HOPEFULLY, your New Year hangover will have cleared by now. It had better have done: because tomorrow is New Year’s Eve all over again.

On Sunday night, Chinese people the world over will say goodbye to the Year of the Rat and hello to the Year of the Ox. It will be the start of 15 days of festivities that culminate in the Lantern Festival on February 9.

Over here, we associate Chinese New Year with firecrackers and dragon dances. All of which is perfectly OK. Chinese people do like to watch traditional performances on New Year’s Eve. But above all, Chinese New Year is about family.

“It is the most important festival in China, and it is the festival of family reunion,” says Meizi Liu, a 22-year-old student from Dalian in northern China who is studying politics and sociology at the University of York.

“Just like Christmas for British people, in China people tend to go home to their family for Chinese New Year.”

Lots of people in China take seven days off over New Year so they can go home. It leads to huge numbers crowding on to trains and buses, a mass movement that makes our Christmas rush seem tame.

Once home, the festival is all about eating, visiting relatives and friends and renewing old acquaintances.

Instead of settling down to watch the Queen’s Speech on TV, Chinese families tend to watch the New Year gala on CCTV (the Chinese equivalent of the BBC) – a feast of dance, song, opera and music.

There will be huge meals involving countless dishes on New Year’s Eve and New Year’s Day.

Usually there will be at least 24 dishes for the main meal, in multiples of eight because eight is a lucky number in China, says Dr Lili Chen, a Chinese academic who lives in York. “So there will be eight cold dishes, eight steamed dishes, eight fried dishes, and so-on,” she says.

They will include tofu and Chinese cabbage – a white food and a green food which between them represent health and cleanliness, Dr Chen says.

There will also be fish, because the Chinese word for fish sounds the same as the word for plenty, or abundance. Another dish will be round meat or fish balls, because this shape represents unity and assures the family will be united and together in the year ahead.

In the north of China, adds Meizi Liu, many people eat Chinese dumplings – jiaozi – too, making them together as a family before eating them. “Sometimes people put a coin in a dumpling, and if you happen to get the coin it brings fortune and luck in the New Year,” Meizi says.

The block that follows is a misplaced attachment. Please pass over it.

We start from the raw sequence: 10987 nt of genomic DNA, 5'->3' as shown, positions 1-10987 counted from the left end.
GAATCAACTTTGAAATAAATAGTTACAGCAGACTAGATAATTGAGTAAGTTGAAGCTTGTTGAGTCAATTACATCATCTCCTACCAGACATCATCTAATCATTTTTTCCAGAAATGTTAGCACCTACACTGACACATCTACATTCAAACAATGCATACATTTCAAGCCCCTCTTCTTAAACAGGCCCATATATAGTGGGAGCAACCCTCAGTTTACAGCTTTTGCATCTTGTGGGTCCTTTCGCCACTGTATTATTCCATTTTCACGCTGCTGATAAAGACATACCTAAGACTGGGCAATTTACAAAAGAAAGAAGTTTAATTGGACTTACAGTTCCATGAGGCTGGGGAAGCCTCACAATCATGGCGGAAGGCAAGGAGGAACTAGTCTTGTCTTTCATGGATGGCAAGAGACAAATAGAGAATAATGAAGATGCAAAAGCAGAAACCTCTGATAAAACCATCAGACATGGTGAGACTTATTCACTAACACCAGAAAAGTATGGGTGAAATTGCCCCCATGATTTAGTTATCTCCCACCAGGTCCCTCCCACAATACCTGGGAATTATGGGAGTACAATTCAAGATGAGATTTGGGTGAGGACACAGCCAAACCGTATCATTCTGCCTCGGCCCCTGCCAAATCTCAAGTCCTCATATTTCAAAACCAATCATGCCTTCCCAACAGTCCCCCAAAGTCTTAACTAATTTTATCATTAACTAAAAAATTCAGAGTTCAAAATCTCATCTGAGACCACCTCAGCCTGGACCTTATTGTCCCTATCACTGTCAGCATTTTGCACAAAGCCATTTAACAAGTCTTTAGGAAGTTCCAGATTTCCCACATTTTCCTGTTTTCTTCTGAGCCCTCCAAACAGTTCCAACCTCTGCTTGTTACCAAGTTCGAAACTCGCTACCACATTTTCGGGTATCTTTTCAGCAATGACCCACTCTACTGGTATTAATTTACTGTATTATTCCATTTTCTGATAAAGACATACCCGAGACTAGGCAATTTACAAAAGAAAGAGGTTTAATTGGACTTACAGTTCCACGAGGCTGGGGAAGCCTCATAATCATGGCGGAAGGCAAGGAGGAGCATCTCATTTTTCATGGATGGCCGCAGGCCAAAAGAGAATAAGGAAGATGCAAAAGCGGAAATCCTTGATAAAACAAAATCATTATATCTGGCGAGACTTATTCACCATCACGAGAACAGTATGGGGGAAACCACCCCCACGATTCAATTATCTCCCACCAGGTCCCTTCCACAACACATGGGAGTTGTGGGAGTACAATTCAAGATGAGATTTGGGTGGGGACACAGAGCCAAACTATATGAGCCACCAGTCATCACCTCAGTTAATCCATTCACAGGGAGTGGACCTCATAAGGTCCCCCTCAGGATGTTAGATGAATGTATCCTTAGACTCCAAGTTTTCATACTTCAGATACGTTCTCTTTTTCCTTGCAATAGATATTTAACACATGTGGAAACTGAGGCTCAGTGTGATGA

According to Susan Tsang of the Chi Yip oriental supermarket, in George Hudson Street, who is from Hong Kong, Chinese people traditionally don’t eat meat on New Year’s Day itself (though they do on New Year’s Eve). Instead, they eat vegetarian dishes such as jai, a stir-fry which includes lotus root, lotus seeds (which will mean you are blessed with “many male offsprings”, Susan says), ginkgo nuts, black moss seaweed (representing extreme wealth) and dried beancurd (for happiness).

Superstition plays a big part. There is no cleaning or dusting allowed on New Year’s Day, because that would amount to sweeping away all the year’s luck, Susan says. And for the same reason, you’re not supposed to wash your hair on New Year’s Day. “You’d be washing away good luck.”

To ensure a lucky year, the entrances to homes tend to be decorated with Chinese characters for luck and good fortune. They are painted on red paper, Susan says, because red is the “happy colour”.

It certainly is as far as children are concerned. Just like Christmas here, Chinese New Year is a time for children. They don’t get presents, exactly. Instead, they get “hong bao” – red envelopes filled with cash.

This year, the York Chinese Students and Scholars Association is laying on a series of events for the New Year festival (see panel). But if you want to be really Chinese, you could have a traditional New Year’s Eve dinner on Sunday night.

Don’t worry, you won’t have to cook 24 dishes. Just one will do.

Noodles are nice and easy. They’re not specifically a New Year dish, says Dr Chen: Chinese people enjoy them all year round. The key, if you’re going to cook them for New Year, is to make sure you don’t cut or break them, Susan Tsang says: “The long noodles represent long life. So you cook them long, and you eat them long.”

Oriental supermarkets such as Chi Yip have all the basic ingredients you could possibly need, including Chinese noodles which are ready to cook. And since the new year is the Year of the Ox, try stir-fried beef noodles.

Our recipe is taken from Quality Standard’s free recipe booklet Tuck-in Spring, which can be downloaded from beefyandlamby.co.uk.

Just remember, don’t cut those noodles…